Hello stranger,From “Hello Stranger” written by Barbara Lewis
It seems so good to see you back again.
How long has it been?
It seems like a mighty long time…
By Sky Malerba
Barbara Lewis sings this song as backdrop to a scene in the 2016 film Moonlight, where the characters of Chiron and Kevin reunite after a decade-long separation. The Academy Award-winning film was screened on June 6 as part of the first Malden Pride Week. Running from June 3 to June 7, the event was held entirely online through Zoom and Discord. The lyrics seemed appropriate. Like Chiron and Kevin, people in and around Malden were able to reunite – albeit virtually – to “Show Your Colors” and celebrate LGBTQ and transgender lives.
Despite the restrictions of the COVID-19 pandemic, the Malden community, sponsored by First Parish, Malden, hosted a string of virtual events for people to join in solidarity for Pride Week. Events ranged from church services, bingo, dance parties, movie screenings and to a Saturday brunch; they were not limited to gatherings by way of a mosaic of faces on a video-sharing screen.
A Family Dance Party was held on Friday, June 5, followed by an “After Hours” Dance party where organizers streamed “the Malden Pride Playlist” so participants could dance the night away in the comfort of their own homes.
A “brunch” on Saturday featured a talk by Alex Kapitan of the Transforming Hearts Collective and a keynote by international lecturer, author, and filmmaker Aishah Shahidah Simmons. Workshops followed.
A workshop on the advocacy of queer healthcare was hosted by Kelli Dunham. The workshop explored resources for LGBTQ plus peoples to seek out health care and therapy. Another workshop featured an educational panel on the terminology of LGBTQ identities. Examples of these terms consist of pansexual, demisexual, gender-fluid, non-binary and more terms that to date have evaded mainstream recognition.
The last workshop was perhaps the quietest affair: Malden’s LGBTQ committee sponsored a Queer Youth Hang Out. The event was hosted by Ivy Stanton, commission vice chair and a student at Braintree High School, and Katherine O’Connor, member of the Cayman LGBTQ Foundation. While there were no confetti flying, loud music playing or glamorous outfits, this virtual gathering managed to capture the simple essence of what Queer Pride is for. It was community coming together to validate and uplift one another. Halfway through, the panel became an educational webinar, discussing the concept of heterosexual ideals and non-binary reality.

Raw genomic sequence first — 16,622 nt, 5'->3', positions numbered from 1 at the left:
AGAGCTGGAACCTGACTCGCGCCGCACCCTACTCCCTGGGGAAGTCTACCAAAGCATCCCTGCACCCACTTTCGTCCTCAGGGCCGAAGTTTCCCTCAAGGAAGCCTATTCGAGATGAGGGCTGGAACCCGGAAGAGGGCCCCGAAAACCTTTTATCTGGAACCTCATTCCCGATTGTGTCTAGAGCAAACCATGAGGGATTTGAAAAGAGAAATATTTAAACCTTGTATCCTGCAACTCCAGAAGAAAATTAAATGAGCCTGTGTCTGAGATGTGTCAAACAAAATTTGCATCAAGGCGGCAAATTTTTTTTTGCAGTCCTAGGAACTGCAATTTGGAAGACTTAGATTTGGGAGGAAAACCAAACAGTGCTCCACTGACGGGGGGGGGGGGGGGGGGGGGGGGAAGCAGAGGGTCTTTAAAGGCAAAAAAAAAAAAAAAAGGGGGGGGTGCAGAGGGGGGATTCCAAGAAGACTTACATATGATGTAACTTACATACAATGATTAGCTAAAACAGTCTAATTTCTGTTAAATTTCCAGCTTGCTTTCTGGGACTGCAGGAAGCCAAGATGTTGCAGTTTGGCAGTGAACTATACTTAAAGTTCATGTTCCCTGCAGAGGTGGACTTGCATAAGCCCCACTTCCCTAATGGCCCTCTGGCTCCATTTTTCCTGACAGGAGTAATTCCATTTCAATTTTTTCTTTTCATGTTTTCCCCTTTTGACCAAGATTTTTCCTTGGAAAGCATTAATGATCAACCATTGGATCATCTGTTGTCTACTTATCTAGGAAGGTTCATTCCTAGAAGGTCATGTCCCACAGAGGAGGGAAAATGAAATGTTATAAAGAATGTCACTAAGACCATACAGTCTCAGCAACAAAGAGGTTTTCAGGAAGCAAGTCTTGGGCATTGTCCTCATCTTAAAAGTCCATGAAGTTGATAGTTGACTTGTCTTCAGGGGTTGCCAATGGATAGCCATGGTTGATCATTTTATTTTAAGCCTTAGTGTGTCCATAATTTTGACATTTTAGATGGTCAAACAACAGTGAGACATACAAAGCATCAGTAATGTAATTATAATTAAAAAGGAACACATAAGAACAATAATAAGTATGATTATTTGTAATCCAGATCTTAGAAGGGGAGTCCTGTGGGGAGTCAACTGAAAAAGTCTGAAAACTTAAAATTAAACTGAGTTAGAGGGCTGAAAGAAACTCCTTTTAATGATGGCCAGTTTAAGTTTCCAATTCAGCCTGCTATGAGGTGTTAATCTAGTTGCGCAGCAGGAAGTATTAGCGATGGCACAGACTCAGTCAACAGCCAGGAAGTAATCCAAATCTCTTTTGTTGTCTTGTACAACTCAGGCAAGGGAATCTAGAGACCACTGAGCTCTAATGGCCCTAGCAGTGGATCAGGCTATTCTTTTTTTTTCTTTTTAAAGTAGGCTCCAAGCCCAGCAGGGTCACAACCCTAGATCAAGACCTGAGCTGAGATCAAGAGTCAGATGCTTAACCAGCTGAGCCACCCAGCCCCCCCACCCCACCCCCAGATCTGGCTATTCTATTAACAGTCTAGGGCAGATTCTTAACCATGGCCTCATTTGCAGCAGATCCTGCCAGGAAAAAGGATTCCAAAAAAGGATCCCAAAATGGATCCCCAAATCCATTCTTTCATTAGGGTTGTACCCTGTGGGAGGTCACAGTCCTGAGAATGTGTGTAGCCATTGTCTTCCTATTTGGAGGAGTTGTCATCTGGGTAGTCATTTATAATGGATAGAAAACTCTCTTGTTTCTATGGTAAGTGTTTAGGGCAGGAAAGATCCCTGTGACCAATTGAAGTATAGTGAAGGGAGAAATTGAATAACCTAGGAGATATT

“Heterosexual marriage is so often associated with the successful performance of one’s gender that queer people may mistake the desire for success through heterosexual marriage to the actual attraction to people of the opposite gender,” Stanton said. “For non-binary people to be accepted into the mainstream culture, society expects them to express their gender identity in a neutral or androgynous manner; conversely, non-binary people may express their gender however they may choose, whether that be in a feminine, masculine, or androgynous way. ”
In an ironic twist, Pride Week was followed by two major events concerning gay and transgender rights. On June 12, the Trump administration finalized a rule that overturned Obama-era protections for transgender people against sex discrimination in health care. The Department of Health and Human Services said it will enforce sex discrimination protections “according to the plain meaning of the word ‘sex’ as male or female and as determined by biology.” The Associated Press reported that this rewrites an Obama-era regulation that sought a broader understanding shaped by a person’s internal sense of being male, female, neither or a combination.
A few day later on June 15, the U.S. Supreme Court ruled that workplaces cannot discriminate against homosexual and transgender individuals. Justice Neil Gorsuch wrote in his opinion: “An employer who fires an individual for being homosexual or transgender fires that person for traits or actions it would not have questioned in members of a different sex. Sex plays a necessary and undisguisable role in the decision, exactly what Title VII forbids.”
Malden Pride Week was a safe space in a time where there may be few of them. Whether the people attending these events knew each other, were vaguely acquainted, or had never met before, the event maintained a sense of community that is so needed in turbulent times.